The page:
The DGH faced a monumental challenge in 1999 when fracture of the Chelungpu Fault severely damaged 10 highway bridges. The effects of the 921 Chi-Chi Earthquake completely blocked passage at five of these bridges: the Shihwei Bridge, Wusee Bridge, Mingchu Bridge, Tontow Bridge, and Yijiang Bridge. By building temporary paths the DGH restored traffic, but additional problems remained. Movement of girders and surface plates, as well as deflection and shear failure of piers, occurred at four bridges: the Donforn Bridge, Maulosee Bridge, Yenping Bridge, and Yenforn Bridge. Again, the DGH relied on emergency measures such as bracing and mending to restore traffic. Then, the long and difficult process of reconstruction could begin. Besides repairs to these structures, the DGH faced technical challenges at the Chilu Bridge, a cable-stayed bridge that was under construction when the earthquake struck. High-tech methods were needed to repair damaged portions, a process that took place in conjunction with a consultancy.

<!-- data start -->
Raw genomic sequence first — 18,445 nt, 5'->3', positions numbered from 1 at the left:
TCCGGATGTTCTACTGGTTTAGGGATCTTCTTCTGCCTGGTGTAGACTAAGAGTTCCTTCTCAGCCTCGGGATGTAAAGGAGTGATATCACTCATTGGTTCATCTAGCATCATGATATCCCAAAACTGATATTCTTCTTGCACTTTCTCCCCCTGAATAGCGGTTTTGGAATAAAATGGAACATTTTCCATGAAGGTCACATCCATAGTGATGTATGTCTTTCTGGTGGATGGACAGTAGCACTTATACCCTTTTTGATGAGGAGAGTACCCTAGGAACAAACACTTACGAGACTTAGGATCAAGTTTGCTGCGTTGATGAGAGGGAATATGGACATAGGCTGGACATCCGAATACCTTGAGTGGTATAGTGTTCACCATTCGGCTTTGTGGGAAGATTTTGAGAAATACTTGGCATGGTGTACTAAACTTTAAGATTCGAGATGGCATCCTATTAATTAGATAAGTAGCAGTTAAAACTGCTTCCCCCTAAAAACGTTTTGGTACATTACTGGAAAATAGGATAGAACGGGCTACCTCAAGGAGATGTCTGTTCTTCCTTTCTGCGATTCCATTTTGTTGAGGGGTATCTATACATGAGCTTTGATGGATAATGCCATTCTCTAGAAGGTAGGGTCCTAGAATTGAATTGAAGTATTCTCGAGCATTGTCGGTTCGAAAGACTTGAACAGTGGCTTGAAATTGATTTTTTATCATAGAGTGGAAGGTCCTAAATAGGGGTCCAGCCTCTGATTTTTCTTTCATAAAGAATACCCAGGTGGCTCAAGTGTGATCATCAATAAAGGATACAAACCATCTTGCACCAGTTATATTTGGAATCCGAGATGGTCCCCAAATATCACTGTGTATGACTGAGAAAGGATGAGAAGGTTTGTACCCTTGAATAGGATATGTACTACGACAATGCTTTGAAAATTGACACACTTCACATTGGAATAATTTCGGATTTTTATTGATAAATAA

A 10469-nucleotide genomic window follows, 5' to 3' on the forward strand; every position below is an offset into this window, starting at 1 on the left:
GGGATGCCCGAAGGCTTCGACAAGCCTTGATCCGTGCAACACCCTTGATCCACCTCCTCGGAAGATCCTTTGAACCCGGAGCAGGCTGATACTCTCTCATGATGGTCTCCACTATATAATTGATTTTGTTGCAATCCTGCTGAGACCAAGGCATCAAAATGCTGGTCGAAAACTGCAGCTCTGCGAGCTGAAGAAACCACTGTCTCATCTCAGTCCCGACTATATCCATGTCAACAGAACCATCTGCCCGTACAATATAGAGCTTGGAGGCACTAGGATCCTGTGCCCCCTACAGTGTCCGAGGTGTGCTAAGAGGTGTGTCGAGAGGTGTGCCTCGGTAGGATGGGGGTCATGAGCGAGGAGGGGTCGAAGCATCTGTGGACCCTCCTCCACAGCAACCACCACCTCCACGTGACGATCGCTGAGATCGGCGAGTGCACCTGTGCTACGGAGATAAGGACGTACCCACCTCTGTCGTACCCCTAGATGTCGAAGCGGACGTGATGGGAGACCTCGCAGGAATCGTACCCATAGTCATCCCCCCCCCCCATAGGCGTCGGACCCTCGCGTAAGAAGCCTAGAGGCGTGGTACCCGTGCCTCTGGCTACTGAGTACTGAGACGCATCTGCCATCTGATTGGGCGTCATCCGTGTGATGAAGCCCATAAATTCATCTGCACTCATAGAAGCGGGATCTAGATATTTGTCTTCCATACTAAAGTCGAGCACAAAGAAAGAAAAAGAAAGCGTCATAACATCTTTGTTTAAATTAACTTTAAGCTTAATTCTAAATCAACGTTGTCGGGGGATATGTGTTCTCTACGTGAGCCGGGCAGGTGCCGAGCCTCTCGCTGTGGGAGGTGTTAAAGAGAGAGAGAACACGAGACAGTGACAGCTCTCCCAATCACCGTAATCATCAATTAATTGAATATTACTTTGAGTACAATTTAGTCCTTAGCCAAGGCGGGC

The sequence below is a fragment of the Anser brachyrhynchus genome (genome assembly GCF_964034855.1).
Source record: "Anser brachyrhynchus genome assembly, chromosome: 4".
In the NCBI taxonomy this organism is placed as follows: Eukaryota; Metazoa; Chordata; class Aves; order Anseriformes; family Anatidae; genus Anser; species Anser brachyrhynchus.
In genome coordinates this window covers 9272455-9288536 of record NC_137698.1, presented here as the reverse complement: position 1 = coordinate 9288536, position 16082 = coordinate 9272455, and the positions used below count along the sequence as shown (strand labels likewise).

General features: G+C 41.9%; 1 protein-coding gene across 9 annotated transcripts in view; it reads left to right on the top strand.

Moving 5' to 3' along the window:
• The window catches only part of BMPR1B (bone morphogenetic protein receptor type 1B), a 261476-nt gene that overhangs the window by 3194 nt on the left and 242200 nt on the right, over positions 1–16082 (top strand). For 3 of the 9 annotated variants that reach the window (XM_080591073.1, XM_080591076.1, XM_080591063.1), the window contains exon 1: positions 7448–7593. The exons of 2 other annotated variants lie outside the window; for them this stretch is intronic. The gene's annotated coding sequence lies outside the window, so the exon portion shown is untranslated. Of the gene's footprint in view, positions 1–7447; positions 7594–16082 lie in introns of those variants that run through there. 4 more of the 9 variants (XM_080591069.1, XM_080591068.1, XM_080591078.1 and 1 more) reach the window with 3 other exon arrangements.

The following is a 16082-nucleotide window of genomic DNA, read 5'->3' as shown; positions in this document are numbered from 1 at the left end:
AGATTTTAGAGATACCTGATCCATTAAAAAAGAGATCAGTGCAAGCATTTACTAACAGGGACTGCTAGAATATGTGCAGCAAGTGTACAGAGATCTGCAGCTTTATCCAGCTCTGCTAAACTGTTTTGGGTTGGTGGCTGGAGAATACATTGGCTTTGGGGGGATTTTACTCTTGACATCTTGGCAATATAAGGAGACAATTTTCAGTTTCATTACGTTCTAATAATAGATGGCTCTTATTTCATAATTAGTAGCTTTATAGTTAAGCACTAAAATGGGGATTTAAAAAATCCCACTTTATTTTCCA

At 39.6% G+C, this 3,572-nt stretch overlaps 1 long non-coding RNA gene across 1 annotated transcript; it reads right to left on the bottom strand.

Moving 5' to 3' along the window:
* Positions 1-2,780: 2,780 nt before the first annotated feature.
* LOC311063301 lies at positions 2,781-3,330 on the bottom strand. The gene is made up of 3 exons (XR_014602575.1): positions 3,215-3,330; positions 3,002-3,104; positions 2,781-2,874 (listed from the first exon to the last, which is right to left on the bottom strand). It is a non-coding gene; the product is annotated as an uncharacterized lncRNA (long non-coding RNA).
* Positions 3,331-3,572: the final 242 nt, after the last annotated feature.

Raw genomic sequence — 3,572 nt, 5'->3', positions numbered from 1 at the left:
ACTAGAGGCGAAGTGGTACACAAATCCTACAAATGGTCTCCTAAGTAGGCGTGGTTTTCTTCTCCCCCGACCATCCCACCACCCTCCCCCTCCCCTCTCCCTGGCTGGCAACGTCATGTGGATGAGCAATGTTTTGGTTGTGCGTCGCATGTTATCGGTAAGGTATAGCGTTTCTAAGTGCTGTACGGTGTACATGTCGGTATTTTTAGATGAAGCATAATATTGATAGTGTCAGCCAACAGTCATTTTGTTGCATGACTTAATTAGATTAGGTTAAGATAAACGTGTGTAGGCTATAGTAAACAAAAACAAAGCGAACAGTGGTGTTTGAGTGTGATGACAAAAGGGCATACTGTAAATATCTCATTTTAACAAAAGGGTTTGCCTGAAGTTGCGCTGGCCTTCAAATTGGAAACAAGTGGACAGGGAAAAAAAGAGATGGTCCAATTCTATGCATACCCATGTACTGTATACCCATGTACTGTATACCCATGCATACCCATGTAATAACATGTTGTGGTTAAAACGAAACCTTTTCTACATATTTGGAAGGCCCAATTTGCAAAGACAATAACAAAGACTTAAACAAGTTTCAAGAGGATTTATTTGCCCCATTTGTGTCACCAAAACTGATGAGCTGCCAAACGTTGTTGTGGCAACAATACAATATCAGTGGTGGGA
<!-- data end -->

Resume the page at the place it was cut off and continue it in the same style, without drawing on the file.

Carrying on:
The intensity of the natural disaster is what made rebuilding such a formidable challenge. Fortunately, our colleagues in relevant engineering departments were up to the task. As new difficulties emerged they cooperated to overcome them. Their fast, careful work allowed construction to mostly finish ahead of schedule so disaster victims could return to their normal way of life. Not only government officials but also the locals who use these roads recognized the DGH’s strong performance.
The purpose of this book is to describe the progress that has been made through vivid photos with Chinese and English descriptions. Each stage is addressed in detail, from the original appearance to the damage caused by the earthquake, followed by reconstruction, completion, and opening to traffic. Two years have passed since the 921 Chi-Chi Earthquake unleashed its fury on Taiwan. With the publication of this book we hope to make sure that people never forget these painful times, so when future disasters strike the island, our descendants can learn from our experiences and likewise find a way to emerge from the rubble.
Director, Directorate General of Highways, MOTC, September 2001.
Update Unit：SecretariatResearch and Evaluation Section(1700)View：7,760Update：103-11-10 11:07